Tuesday, April 15, 2008

A Voice that was Silenced

IT was twenty five years ago, April 10, 1983, that Issam Sartawi was murdered in Portugal, and it is twenty years since Khalid al Wazir(Abu Jihad) was killed in his home in Tunis, on April 16, 1988.

I remember that morning in '83. I was working nights up in town, and had just come home, made myself a cup of tea and something to eat, and was ready to get some kip when the phone went. It was Steve, a member of the Jewish Socialists' Group who was studying at Cambridge. We talked about Sartawi, who had gone to Portugal to attend the Socialist International as an observer, carrying a message from the Palestine Liberation Organisation(PLO) and the people of Palestine. Shimon Peres of the Israeli Labour Party lobbied against Sartawi being accepted, and the British Labour delegates were among those who backed this block on the Palestinian.

It was less than a year after Israel's invasion of Lebanon, six months after the Sabra and Chatila massacre. Issam Sartawi's message was one of justice and peace. It was one that had to be silenced, so far as some people were concerned. But the Socialist International chairman Willi Brandt affirmed that Sartawi would attend the conference as his guest, and it looked like the PLO envoy would get to speak to the delegates that day.

Not long before this some of us had helped organise a packed meeting in London's County Hall at which Issam Sartawi shared the platform with Israeli journalist and former Knesset member Uri Avnery. A bunch of Zionist thugs from the right-wing Herut(now part of Likud) heckled Avnery, threatened members of the audience, and battled with stewards before being thrown out. Some young Arab extremists heckled Sartawi and threatened his life. He took that calmly but seriously, saying he knew he was under threat but it would not deter him. He also stated his view that the Abu Nidal group, blamed for the attempt on Israel's London ambasador which provided the pretext for the Lebanon war, but notorious also for killing Palestinian officials, had been penetrated and was being manipulated by Mossad.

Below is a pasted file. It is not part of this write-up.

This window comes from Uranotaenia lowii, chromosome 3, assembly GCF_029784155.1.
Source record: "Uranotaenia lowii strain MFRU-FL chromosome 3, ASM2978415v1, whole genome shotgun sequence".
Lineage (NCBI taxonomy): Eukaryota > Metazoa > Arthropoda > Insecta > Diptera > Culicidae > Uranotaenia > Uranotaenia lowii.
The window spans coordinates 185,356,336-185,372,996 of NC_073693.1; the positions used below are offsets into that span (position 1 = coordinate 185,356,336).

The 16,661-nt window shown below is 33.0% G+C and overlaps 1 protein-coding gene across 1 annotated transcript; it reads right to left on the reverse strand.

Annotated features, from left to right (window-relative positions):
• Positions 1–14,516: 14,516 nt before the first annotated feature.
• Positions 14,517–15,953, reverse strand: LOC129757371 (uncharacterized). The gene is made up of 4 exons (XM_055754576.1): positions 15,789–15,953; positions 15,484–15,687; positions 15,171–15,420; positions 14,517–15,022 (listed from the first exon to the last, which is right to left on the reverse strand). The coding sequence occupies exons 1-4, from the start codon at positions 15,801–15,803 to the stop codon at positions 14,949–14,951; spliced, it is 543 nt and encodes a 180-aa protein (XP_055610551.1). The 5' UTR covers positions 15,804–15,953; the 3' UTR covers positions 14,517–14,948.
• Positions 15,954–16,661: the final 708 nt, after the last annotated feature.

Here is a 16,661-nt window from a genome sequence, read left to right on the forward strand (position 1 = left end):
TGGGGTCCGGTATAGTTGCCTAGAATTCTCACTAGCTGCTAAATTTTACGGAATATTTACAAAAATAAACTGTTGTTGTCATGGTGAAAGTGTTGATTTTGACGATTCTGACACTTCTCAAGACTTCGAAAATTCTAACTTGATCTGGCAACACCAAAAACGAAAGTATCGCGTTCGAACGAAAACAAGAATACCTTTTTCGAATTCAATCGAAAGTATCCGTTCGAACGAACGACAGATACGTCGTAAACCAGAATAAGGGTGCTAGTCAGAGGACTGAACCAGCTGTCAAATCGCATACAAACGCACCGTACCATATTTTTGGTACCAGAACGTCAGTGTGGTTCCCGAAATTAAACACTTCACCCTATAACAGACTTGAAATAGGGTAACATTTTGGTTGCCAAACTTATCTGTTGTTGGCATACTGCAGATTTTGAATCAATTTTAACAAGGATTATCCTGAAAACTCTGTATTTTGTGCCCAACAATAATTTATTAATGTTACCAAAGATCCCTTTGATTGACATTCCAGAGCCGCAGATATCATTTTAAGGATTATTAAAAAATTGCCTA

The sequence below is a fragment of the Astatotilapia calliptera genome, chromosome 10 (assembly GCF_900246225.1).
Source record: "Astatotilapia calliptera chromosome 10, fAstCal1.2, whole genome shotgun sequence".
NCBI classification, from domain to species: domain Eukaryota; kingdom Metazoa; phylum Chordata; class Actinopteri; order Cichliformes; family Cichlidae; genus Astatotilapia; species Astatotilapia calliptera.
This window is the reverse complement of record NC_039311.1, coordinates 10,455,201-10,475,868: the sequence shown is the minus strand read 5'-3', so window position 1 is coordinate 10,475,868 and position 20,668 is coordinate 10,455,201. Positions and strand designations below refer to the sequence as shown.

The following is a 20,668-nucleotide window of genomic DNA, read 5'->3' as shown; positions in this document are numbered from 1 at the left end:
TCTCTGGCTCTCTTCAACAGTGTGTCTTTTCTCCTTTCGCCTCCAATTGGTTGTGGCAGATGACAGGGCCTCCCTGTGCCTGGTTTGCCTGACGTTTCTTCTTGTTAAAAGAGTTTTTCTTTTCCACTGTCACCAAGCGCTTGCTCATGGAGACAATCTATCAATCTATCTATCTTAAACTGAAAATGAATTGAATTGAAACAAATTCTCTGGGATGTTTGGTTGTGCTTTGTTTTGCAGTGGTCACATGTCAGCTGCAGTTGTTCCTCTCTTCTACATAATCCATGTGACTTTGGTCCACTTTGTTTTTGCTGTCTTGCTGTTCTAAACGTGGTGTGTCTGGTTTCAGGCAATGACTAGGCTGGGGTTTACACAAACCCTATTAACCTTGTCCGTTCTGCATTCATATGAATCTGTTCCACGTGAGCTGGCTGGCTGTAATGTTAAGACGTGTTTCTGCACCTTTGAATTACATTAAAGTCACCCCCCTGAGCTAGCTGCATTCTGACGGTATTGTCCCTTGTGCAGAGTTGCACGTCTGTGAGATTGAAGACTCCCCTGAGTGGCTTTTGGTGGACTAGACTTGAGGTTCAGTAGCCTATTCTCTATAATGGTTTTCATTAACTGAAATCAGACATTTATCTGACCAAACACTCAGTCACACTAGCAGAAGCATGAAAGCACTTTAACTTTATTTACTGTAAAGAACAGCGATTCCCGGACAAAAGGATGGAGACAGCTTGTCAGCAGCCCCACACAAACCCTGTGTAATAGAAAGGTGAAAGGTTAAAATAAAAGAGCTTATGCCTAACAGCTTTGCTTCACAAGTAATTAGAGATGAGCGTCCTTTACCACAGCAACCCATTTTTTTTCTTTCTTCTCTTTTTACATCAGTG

Anyway, what Steve had to tell me was that he and some others had arranged a meeting in Cambridge, at which Issam Sartawi, this time we hoped fresh from a triumph at the Socialist International, would once again share a platform with Uri Avnery, Things were looking up.

I went to bed in a good mood, and slept well. When I woke in the afternoon the news was on the radio. Issam Sartawi had been gunned down that morning in the foyer of his hotel at Albufeira, as he was about to leave for the International. A waiting gunman stepped up and shot him in the back of the head. Portuguese police later arrested a man in Lisbon. They found he had travelled to Portugal via Spain, having flown into Barcelona from Athens. Before Athens he had travelled from Iraq. That fitted the statement from the Abu Nidal group claiming responsibility for the assassination.

One odd piece of information was reported by the London-based Saudi daily Sharq al Awsat .
It said the arrested man had four Israeli entry visas on the Moroccan passport he was using.